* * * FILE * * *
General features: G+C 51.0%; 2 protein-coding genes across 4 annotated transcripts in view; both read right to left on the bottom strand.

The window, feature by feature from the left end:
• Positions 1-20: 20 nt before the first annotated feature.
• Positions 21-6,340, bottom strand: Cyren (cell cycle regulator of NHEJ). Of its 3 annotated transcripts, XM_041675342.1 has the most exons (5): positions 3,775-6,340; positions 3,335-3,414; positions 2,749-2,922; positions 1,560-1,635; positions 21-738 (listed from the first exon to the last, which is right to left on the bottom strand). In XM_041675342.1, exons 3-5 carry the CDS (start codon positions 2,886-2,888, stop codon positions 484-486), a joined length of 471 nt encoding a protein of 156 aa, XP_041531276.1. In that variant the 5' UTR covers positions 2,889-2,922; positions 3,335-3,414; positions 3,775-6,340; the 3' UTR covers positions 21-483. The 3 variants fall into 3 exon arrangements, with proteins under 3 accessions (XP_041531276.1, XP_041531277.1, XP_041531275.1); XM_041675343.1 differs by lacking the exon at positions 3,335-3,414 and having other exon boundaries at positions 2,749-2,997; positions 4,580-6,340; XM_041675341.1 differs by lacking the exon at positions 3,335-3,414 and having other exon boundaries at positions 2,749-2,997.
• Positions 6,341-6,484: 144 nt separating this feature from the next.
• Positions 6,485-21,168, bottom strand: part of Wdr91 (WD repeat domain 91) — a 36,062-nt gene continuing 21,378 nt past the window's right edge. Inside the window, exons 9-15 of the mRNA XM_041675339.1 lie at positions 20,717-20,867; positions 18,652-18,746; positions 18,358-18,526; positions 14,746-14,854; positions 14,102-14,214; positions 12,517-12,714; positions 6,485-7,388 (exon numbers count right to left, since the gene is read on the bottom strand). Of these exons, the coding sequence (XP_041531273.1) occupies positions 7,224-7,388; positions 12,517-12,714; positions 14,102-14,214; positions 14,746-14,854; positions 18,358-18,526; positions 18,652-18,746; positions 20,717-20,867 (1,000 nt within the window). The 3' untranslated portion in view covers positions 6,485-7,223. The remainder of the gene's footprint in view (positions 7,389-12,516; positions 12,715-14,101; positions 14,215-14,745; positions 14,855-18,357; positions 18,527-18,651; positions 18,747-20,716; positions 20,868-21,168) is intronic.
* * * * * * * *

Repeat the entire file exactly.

General features: G+C 51.0%; 2 protein-coding genes across 4 annotated transcripts in view; both read right to left on the bottom strand.

The window, feature by feature from the left end:
• Positions 1-20: 20 nt before the first annotated feature.
• Positions 21-6,340, bottom strand: Cyren (cell cycle regulator of NHEJ). Of its 3 annotated transcripts, XM_041675342.1 has the most exons (5): positions 3,775-6,340; positions 3,335-3,414; positions 2,749-2,922; positions 1,560-1,635; positions 21-738 (listed from the first exon to the last, which is right to left on the bottom strand). In XM_041675342.1, exons 3-5 carry the CDS (start codon positions 2,886-2,888, stop codon positions 484-486), a joined length of 471 nt encoding a protein of 156 aa, XP_041531276.1. In that variant the 5' UTR covers positions 2,889-2,922; positions 3,335-3,414; positions 3,775-6,340; the 3' UTR covers positions 21-483. The 3 variants fall into 3 exon arrangements, with proteins under 3 accessions (XP_041531276.1, XP_041531277.1, XP_041531275.1); XM_041675343.1 differs by lacking the exon at positions 3,335-3,414 and having other exon boundaries at positions 2,749-2,997; positions 4,580-6,340; XM_041675341.1 differs by lacking the exon at positions 3,335-3,414 and having other exon boundaries at positions 2,749-2,997.
• Positions 6,341-6,484: 144 nt separating this feature from the next.
• Positions 6,485-21,168, bottom strand: part of Wdr91 (WD repeat domain 91) — a 36,062-nt gene continuing 21,378 nt past the window's right edge. Inside the window, exons 9-15 of the mRNA XM_041675339.1 lie at positions 20,717-20,867; positions 18,652-18,746; positions 18,358-18,526; positions 14,746-14,854; positions 14,102-14,214; positions 12,517-12,714; positions 6,485-7,388 (exon numbers count right to left, since the gene is read on the bottom strand). Of these exons, the coding sequence (XP_041531273.1) occupies positions 7,224-7,388; positions 12,517-12,714; positions 14,102-14,214; positions 14,746-14,854; positions 18,358-18,526; positions 18,652-18,746; positions 20,717-20,867 (1,000 nt within the window). The 3' untranslated portion in view covers positions 6,485-7,223. The remainder of the gene's footprint in view (positions 7,389-12,516; positions 12,715-14,101; positions 14,215-14,745; positions 14,855-18,357; positions 18,527-18,651; positions 18,747-20,716; positions 20,868-21,168) is intronic.